art retreats, book arts, Journalfest, Port Townsend, Washington state

Journalfest 2010

Journalfest was, as expected, another awesome experience. I flew to Seattle and took a shuttle bus over to Fort Worden State Park in Port Townsend, Washington. The town itself is beautiful and if I did nothing but walk its beaches and explore its shops and restaurants for a week, I’m sure that I would have been happy. However, I got to combine this beautiful place with inspiring art classes with three top instructors and great food!

The first day I took Painted Pocket Journals with Roxanne Padgett. This is taking me in more of the direction that I’m interested in exploring – fabric/fibers combined with book arts. We painted and stenciled fabric with gesso and acrylic paints, then stitched and fused them together to make folded covers for books. Pure play for me, and I loved it so much that I forgot to take photos. Sorry! But I did take a photo of the journal that I made for Journalfest in this class. I will be filling it with my thoughts, photos, and drawings of Journalfest. I have many ideas for this as far as little cloth journals for sale on Etsy and at the Indie Market.

Thursday evening brought a bonfire on the beach and a journaling party in the building next to it, heated by a woodstove. Believe it or not, I think that I had my first s’more at this party. I don’t remember ever eating a s’more before. I’ve camped a lot, but mostly in 18th century reenactments, and I’ve never been fond of marshmallows. Yes, it was good!

Because I was on East Coast time, I woke up before dawn every day and wandered out to the beach to take photos as the sun came up. I explored past the limits of the state park this time so that I was legally allowed to gather beach stones. Here is my favorite photo, taken on Friday morning before Orly Avineri’s “Mapping Me” class.

On Friday afternoon after class, I walked a mile up a steep hill and back down into downtown Port Townsend for dinner. I had company. The deer in Port Townsend are like squirrels here – everywhere and quite used to people. Unfortunately, most of the town there rolls up the sidewalks at 6 p.m. so I wasn’t able to explore the galleries. I did get to eat a delectable, decadent seafood/wild mushroom pasta at the Fountain Cafe.

I could hardly hope for better weather that they had when I was there. It was chilly, but mostly sunny and I was able to see the mountains clearly across the water. A local that I met on the beach told me of a good place to find sea glass, so I set out in the dark. I didn’t make it to that beach, but I watched the sunrise sitting on a rock below Point Wilson Lighthouse before I realized that I had been so enrapt in the beauty that I didn’t notice that I was very underdressed and freezing! It is hard to take good photos when your hands are shaking.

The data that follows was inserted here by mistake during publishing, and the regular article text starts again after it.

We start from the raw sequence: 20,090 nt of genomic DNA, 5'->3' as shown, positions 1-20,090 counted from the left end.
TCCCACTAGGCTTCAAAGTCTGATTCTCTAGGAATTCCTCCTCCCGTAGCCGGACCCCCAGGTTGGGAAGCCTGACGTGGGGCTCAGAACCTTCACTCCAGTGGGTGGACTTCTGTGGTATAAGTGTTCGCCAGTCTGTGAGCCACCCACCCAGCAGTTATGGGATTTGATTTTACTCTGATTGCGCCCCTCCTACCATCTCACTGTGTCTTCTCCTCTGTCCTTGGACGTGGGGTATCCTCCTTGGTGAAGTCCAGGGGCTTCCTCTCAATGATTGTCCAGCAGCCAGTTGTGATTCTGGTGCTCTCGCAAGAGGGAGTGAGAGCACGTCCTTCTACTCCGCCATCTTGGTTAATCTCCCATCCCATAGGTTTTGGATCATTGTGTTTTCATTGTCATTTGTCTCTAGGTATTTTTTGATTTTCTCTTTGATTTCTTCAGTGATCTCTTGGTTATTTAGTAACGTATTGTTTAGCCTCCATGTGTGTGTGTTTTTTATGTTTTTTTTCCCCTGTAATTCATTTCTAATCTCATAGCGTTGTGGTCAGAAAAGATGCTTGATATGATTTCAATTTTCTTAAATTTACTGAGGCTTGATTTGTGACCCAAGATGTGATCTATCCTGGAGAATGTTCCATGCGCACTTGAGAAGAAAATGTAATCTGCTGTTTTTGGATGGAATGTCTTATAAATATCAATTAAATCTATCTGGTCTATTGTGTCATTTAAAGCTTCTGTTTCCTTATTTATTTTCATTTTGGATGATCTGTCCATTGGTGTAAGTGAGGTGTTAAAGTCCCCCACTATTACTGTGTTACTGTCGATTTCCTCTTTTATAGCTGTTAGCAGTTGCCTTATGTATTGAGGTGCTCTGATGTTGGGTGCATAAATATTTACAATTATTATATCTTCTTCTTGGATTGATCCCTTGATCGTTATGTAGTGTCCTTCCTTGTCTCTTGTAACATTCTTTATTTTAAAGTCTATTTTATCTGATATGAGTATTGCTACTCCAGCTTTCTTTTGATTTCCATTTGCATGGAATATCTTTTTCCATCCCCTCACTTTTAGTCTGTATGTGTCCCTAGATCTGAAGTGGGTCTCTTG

So I went back for breakfast and Jody England Hansen’s “Finding Your Niche” class.

This class was good for me – I really want to include found objects in my work, and so I’ve been trying on my own to create niches and doors. I’m not very good at the technique. I wasn’t very good at it in this class, either, so I won’t post the photo of one work in progress until I get a chance to get it to a point where I’m happy with it. Jodi gave me a lot of useful information and good advice though. She has arthritis in her hands so has the same issues that I have with pain. She repeated, “Persuade the fibers to part,” don’t fight with them. In other words, make many light strokes with the craft knife instead of bearing down and getting in a hurry. We also poured resin over objects in shells and niches – what fun! I can’t wait to play more with resin!

I’ve been saving this book to use for my Alaska journal – I made rather a mess with another one its size on my own, trying to make niches in the text block. Jodi used it for a demo and promptly removed the text block, saying that it was perfect for a box. It turns out she was exactly right, and I now have a great structure to contain my Alaska travel journal and some stones and other natural items that I picked up on the trip. I’ll take another photo when I’m done collaging and painting it.

I felt powerful and blessed and courageous and strong on this trip.

Now I am ready for Journalfest 2011!

art, book arts, Journalfest, Port Townsend

L.K. Ludwig

I took two classes from L.K. Ludwig because I love her book Mixed Media Nature Journals so much and I couldn’t decide which class I wanted to take. She is teaching a monthly online photo journaling class – it’s not too late to sign up because it begins November 1! Take a look at her blog here for the description: The Poetic Eye

Here are a few photos of her and her work from Journalfest.